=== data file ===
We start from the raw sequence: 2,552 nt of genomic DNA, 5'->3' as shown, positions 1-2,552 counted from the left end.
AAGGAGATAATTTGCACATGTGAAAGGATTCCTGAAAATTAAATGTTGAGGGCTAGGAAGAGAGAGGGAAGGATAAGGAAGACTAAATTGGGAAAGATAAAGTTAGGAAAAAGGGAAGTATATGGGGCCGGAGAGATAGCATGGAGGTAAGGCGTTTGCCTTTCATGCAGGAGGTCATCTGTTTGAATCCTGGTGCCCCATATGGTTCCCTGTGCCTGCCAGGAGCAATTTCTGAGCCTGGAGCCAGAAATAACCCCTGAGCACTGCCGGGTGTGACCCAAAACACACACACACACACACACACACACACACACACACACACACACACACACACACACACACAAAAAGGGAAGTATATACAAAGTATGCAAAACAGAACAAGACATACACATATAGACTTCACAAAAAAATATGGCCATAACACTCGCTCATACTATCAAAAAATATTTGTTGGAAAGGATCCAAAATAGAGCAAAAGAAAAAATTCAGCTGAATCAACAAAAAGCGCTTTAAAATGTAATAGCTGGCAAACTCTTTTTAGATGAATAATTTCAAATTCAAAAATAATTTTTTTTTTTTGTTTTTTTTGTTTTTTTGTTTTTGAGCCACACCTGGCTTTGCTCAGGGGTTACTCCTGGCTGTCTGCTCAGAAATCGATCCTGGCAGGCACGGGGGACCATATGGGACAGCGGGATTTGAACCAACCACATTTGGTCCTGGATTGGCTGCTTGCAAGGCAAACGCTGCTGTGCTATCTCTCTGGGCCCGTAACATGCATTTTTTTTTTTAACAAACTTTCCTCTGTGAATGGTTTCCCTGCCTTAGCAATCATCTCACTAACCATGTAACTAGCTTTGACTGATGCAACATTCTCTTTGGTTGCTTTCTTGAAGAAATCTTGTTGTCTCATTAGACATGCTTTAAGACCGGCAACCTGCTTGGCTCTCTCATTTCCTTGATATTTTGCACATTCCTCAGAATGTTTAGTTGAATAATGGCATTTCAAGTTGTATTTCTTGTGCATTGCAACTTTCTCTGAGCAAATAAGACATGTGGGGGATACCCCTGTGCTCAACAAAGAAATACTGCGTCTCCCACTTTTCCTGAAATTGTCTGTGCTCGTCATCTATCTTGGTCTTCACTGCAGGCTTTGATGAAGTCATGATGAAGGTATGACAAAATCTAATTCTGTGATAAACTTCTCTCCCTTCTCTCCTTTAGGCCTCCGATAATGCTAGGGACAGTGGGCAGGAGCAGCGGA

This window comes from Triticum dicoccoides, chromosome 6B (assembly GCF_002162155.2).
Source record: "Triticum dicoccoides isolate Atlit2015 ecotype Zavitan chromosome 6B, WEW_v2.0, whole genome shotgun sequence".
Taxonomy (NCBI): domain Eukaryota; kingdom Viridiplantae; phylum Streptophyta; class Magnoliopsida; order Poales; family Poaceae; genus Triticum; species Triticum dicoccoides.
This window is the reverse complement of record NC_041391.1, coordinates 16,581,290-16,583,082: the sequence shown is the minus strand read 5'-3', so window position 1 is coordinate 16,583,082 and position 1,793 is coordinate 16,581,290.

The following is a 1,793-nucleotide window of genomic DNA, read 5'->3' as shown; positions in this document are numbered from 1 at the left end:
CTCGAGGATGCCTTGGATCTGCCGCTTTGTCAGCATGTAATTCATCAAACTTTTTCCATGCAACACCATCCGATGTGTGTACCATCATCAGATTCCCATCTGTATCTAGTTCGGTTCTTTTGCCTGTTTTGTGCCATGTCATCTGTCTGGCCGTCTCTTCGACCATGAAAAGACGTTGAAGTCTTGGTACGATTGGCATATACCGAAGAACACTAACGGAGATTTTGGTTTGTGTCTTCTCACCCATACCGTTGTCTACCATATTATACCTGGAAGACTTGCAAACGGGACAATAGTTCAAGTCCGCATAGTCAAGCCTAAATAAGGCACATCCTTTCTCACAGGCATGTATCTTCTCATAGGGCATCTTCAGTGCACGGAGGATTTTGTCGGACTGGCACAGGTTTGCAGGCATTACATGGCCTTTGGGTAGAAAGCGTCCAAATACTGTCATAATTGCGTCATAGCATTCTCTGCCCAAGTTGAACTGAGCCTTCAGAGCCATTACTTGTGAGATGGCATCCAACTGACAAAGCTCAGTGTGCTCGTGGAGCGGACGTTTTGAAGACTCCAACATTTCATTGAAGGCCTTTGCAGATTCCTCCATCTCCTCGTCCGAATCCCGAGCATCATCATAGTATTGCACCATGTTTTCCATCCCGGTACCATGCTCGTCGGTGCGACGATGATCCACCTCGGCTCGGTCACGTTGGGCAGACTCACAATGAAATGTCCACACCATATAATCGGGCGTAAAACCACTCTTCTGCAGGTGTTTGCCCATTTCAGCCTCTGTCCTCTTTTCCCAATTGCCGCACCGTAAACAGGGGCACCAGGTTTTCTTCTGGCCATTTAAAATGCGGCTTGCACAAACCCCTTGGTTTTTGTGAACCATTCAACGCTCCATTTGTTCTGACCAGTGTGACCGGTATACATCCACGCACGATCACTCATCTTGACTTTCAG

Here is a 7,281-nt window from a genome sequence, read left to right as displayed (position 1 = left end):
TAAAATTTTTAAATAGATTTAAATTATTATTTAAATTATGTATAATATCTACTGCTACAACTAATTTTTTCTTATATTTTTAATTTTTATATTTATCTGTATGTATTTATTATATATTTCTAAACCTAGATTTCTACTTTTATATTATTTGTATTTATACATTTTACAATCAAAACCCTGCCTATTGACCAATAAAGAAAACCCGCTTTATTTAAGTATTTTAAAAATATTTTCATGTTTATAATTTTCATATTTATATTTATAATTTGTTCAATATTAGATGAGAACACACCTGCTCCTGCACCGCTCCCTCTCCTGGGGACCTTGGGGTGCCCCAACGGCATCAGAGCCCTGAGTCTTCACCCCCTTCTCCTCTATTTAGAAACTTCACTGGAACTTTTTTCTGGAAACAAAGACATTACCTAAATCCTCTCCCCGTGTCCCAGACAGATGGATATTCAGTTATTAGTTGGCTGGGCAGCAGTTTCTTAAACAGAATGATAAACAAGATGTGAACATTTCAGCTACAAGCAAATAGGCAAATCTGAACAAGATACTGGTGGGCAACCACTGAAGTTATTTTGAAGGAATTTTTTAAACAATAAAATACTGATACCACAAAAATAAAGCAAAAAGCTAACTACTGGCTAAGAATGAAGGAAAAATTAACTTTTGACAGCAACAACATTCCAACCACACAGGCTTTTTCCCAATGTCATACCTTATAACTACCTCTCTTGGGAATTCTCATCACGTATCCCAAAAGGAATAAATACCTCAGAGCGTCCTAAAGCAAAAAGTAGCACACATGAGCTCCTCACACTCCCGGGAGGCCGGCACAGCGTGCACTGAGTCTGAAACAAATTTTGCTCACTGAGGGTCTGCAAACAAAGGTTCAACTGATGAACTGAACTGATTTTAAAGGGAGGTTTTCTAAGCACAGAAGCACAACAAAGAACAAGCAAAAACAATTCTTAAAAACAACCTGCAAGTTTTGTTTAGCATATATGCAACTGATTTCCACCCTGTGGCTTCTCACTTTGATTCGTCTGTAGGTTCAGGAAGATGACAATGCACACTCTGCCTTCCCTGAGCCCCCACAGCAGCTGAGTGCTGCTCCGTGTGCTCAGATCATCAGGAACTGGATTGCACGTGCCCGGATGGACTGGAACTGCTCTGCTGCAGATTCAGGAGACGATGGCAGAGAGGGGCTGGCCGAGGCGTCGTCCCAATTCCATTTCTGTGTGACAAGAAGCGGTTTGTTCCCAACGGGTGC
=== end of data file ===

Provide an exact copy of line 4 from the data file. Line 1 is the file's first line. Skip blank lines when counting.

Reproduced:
Source record: "Triticum dicoccoides isolate Atlit2015 ecotype Zavitan chromosome 6B, WEW_v2.0, whole genome shotgun sequence".